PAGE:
One of the saddest places to visit is the Fourth Australian Division monument at Bellenglise. Sad because it is a monument to battles fought in 1918 and to sacrifices made so close to the end of the war.

Yet also sad because, unlike the fine Somme American Cemetery and Memorial near Bony in Picardie, the Australian memorial is in the middle of farmers’ fields and can only be approached by a rough and muddy road. The stories of Somme mud are no joke. It is sticky and clumps-up on your feet and it is easy to see how walking through this mud could add several kilos to every step.

In damp or snowy weather it is impossible to drive up to the Fourth Australian Division monument at Bellenglise. This is a national scandal! That Australia cannot even be bothered to ensure that those of us who would remember them can reach this memorial made me feel angry.

How much would it cost to build a short paved road so that we can visit this site to remember the enormous sacrifices made by these men?

People are still the best thing about LeWeb

Each year LeWeb conference evolves and improves on the last one, but one thing remains – the amazing diversity of people that you meet. And this is one of the reasons that, in spite of many criticisms that others level at this conference, I like to attend.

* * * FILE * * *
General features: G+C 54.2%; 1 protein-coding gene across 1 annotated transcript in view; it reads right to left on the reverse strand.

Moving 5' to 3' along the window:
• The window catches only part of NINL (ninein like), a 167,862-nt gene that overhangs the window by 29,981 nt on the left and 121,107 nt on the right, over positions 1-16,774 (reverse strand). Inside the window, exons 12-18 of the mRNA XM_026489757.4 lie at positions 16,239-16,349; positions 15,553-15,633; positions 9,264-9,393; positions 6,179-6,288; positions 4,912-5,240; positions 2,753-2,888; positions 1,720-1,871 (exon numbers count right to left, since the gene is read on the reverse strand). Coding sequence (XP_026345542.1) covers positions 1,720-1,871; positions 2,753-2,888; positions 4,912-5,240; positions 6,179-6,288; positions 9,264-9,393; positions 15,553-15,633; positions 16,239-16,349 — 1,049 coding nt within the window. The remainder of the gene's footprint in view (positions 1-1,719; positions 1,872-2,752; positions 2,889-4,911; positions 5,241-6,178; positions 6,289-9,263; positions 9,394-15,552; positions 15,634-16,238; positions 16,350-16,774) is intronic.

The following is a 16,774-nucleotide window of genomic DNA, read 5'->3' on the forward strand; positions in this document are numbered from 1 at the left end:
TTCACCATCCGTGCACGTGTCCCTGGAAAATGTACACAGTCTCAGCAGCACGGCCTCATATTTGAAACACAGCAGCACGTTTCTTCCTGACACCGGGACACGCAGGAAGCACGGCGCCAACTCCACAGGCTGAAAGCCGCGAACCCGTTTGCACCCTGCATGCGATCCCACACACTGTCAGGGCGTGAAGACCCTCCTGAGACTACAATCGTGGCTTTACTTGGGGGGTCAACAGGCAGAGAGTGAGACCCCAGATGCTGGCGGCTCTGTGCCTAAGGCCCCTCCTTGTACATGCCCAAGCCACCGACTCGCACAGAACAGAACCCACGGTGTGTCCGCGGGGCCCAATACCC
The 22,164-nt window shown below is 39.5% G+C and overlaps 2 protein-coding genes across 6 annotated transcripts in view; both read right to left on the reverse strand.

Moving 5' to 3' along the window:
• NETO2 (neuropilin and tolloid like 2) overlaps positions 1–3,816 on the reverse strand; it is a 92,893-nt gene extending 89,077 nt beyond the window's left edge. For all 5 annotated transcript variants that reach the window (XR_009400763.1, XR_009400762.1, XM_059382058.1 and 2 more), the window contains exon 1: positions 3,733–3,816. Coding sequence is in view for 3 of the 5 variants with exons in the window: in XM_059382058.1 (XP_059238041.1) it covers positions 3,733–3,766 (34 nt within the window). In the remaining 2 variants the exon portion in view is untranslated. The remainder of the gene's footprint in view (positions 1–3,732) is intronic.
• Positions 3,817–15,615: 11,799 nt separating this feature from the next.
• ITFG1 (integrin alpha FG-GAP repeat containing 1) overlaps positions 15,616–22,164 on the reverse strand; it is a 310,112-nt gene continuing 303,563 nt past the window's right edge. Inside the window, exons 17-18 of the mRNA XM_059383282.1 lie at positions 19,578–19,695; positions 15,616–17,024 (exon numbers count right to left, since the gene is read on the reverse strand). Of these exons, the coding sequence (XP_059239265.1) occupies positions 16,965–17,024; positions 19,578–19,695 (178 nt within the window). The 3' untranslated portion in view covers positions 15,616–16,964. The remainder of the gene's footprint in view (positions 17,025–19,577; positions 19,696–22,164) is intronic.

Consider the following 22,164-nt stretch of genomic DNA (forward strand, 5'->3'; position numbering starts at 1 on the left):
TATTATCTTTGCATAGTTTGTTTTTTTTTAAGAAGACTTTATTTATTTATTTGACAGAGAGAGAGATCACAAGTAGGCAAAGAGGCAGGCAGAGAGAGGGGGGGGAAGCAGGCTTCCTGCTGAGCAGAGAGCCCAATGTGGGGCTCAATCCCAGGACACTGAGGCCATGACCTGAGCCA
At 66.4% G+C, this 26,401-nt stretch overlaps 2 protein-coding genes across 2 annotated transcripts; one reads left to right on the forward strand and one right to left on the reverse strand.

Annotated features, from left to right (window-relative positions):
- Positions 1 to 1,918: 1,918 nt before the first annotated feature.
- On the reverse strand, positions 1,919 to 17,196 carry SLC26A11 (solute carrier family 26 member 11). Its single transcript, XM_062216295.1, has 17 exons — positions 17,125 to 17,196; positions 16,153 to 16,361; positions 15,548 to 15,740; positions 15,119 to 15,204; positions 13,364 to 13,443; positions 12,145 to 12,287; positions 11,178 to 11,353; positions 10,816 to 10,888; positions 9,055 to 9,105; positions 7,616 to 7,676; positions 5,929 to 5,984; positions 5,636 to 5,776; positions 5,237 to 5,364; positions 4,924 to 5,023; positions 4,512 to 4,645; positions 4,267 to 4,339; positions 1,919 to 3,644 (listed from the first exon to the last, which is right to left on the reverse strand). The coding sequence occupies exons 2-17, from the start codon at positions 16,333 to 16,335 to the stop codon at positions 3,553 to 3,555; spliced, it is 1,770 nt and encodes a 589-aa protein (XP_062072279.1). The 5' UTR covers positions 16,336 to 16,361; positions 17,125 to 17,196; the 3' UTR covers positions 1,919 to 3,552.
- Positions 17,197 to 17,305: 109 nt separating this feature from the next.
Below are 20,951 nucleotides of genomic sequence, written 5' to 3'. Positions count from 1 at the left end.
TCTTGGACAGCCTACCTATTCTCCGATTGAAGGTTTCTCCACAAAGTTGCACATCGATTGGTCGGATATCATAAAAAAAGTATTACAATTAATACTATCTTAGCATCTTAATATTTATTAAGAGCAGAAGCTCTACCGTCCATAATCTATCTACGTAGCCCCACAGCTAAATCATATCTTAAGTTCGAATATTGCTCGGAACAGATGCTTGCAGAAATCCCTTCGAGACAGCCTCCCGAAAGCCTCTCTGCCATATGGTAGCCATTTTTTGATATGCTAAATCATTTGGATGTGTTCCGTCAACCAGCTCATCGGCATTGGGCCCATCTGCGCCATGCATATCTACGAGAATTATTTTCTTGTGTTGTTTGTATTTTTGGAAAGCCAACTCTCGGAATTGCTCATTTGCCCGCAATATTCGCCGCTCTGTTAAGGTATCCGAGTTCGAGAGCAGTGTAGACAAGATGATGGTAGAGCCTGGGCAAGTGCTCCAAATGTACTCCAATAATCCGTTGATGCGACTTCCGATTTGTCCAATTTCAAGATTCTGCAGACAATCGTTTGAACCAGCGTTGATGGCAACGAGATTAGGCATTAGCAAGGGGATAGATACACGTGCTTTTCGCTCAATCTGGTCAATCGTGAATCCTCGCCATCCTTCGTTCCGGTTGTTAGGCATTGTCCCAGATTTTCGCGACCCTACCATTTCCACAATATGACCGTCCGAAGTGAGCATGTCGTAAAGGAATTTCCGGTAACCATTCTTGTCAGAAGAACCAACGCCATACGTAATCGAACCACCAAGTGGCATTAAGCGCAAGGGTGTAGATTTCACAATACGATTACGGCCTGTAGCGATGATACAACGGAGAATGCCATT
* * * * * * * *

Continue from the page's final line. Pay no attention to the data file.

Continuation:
Last night this was proven on a number of levels. I joined a diverse, smart and interesting group of people for dinner. The conversation ranged far and wide and it was a privilege to participate. I will not report the substance of the conversations as we were all very frank and it would not be fair.

The restaurant we dined at was wonderful, great traditional French food and wine, and the staff looked after our boisterous group very well. I had the venison and it was delicious. The desserts were amazing as well. I will share the food pr0n pics once I get around to uploading them.

L’Aiguière 37 bis, rue Montreuil 75011 Paris

Closest metro is: FAIDHERBE CHALIGNY – Line 8 (pink) towards the direction of Cretel Prefecture.

I can recommend this as a good place for a convivial meal in Paris.